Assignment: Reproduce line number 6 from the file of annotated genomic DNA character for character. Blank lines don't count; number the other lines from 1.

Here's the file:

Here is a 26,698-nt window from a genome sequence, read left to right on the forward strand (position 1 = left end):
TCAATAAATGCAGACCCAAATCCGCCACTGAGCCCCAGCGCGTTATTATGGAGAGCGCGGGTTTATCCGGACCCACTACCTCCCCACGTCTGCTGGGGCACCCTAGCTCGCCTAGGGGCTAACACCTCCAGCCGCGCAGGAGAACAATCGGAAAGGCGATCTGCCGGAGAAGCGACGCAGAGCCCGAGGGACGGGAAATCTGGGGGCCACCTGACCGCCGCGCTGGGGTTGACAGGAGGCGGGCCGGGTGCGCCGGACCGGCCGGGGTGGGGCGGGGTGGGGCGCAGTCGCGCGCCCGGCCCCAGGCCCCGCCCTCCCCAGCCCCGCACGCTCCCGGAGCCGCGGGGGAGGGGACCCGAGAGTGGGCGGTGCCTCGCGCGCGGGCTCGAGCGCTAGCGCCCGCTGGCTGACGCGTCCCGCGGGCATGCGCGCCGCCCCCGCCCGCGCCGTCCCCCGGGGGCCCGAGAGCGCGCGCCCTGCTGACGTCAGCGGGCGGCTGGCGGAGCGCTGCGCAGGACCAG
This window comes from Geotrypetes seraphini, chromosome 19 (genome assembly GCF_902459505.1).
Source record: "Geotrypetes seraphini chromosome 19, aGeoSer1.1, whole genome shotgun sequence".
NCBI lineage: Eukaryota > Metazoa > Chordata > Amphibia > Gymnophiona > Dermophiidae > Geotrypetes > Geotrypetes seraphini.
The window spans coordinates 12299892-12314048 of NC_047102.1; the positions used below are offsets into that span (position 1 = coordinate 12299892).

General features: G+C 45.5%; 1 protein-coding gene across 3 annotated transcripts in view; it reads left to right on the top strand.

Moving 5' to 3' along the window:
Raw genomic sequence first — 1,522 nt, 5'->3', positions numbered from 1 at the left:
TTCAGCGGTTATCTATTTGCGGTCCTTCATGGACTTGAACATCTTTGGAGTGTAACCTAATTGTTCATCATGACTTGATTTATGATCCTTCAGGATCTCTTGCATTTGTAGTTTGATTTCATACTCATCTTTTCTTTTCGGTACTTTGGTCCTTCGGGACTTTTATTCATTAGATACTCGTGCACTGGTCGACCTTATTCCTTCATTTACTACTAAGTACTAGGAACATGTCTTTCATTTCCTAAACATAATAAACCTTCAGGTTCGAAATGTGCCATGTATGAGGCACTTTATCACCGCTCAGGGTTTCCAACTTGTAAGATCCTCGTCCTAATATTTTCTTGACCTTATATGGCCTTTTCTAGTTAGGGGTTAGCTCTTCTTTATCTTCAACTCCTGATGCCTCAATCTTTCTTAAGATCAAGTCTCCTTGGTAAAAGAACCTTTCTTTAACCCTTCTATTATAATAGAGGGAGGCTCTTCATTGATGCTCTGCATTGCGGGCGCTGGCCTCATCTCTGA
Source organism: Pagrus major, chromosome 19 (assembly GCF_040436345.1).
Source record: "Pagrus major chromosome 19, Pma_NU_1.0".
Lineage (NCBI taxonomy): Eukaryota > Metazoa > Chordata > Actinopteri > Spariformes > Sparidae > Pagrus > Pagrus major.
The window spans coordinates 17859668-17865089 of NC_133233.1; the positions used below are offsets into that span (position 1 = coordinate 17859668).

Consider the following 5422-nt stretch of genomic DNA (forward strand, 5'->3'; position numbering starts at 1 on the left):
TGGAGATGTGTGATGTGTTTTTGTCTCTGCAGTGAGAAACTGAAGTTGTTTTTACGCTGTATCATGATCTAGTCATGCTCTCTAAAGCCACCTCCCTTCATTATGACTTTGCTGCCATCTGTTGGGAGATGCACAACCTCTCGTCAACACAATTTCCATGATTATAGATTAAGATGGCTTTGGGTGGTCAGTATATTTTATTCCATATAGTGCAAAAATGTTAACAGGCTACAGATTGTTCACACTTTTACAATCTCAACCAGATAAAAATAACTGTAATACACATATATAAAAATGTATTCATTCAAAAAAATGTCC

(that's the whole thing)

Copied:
The window spans coordinates 12299892-12314048 of NC_047102.1; the positions used below are offsets into that span (position 1 = coordinate 12299892).